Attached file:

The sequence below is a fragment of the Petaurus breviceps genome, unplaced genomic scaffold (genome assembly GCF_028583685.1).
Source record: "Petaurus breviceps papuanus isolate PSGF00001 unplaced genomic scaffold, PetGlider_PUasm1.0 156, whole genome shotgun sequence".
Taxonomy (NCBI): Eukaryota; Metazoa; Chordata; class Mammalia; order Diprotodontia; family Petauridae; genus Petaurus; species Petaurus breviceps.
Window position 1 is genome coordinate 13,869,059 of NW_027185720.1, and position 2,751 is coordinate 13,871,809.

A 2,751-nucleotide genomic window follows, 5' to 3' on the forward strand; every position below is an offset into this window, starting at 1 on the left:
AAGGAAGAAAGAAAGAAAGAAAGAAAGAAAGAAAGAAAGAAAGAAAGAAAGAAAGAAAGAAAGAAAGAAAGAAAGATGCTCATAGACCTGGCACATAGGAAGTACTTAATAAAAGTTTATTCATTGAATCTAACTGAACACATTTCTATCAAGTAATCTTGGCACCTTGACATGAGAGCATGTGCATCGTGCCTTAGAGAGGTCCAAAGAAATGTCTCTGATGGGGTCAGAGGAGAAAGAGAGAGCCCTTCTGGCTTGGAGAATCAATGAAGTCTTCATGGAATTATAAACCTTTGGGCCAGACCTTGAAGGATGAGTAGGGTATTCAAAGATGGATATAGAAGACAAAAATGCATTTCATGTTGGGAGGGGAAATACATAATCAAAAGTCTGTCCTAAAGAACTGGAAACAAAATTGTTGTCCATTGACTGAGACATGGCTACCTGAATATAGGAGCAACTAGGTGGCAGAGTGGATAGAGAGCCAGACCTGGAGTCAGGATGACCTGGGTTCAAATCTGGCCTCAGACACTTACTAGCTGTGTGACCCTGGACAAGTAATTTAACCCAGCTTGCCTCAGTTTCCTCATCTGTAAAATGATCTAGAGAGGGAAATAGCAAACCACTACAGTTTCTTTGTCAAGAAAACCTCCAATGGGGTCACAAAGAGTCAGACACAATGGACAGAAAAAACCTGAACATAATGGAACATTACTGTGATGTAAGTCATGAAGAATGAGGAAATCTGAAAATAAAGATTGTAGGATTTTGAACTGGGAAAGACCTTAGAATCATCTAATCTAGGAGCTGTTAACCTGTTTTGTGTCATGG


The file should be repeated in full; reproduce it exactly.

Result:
The sequence below is a fragment of the Petaurus breviceps genome, unplaced genomic scaffold (genome assembly GCF_028583685.1).
Source record: "Petaurus breviceps papuanus isolate PSGF00001 unplaced genomic scaffold, PetGlider_PUasm1.0 156, whole genome shotgun sequence".
Taxonomy (NCBI): Eukaryota; Metazoa; Chordata; class Mammalia; order Diprotodontia; family Petauridae; genus Petaurus; species Petaurus breviceps.
Window position 1 is genome coordinate 13,869,059 of NW_027185720.1, and position 2,751 is coordinate 13,871,809.

A 2,751-nucleotide genomic window follows, 5' to 3' on the forward strand; every position below is an offset into this window, starting at 1 on the left:
AAGGAAGAAAGAAAGAAAGAAAGAAAGAAAGAAAGAAAGAAAGAAAGAAAGAAAGAAAGAAAGAAAGAAAGAAAGATGCTCATAGACCTGGCACATAGGAAGTACTTAATAAAAGTTTATTCATTGAATCTAACTGAACACATTTCTATCAAGTAATCTTGGCACCTTGACATGAGAGCATGTGCATCGTGCCTTAGAGAGGTCCAAAGAAATGTCTCTGATGGGGTCAGAGGAGAAAGAGAGAGCCCTTCTGGCTTGGAGAATCAATGAAGTCTTCATGGAATTATAAACCTTTGGGCCAGACCTTGAAGGATGAGTAGGGTATTCAAAGATGGATATAGAAGACAAAAATGCATTTCATGTTGGGAGGGGAAATACATAATCAAAAGTCTGTCCTAAAGAACTGGAAACAAAATTGTTGTCCATTGACTGAGACATGGCTACCTGAATATAGGAGCAACTAGGTGGCAGAGTGGATAGAGAGCCAGACCTGGAGTCAGGATGACCTGGGTTCAAATCTGGCCTCAGACACTTACTAGCTGTGTGACCCTGGACAAGTAATTTAACCCAGCTTGCCTCAGTTTCCTCATCTGTAAAATGATCTAGAGAGGGAAATAGCAAACCACTACAGTTTCTTTGTCAAGAAAACCTCCAATGGGGTCACAAAGAGTCAGACACAATGGACAGAAAAAACCTGAACATAATGGAACATTACTGTGATGTAAGTCATGAAGAATGAGGAAATCTGAAAATAAAGATTGTAGGATTTTGAACTGGGAAAGACCTTAGAATCATCTAATCTAGGAGCTGTTAACCTGTTTTGTGTCATGG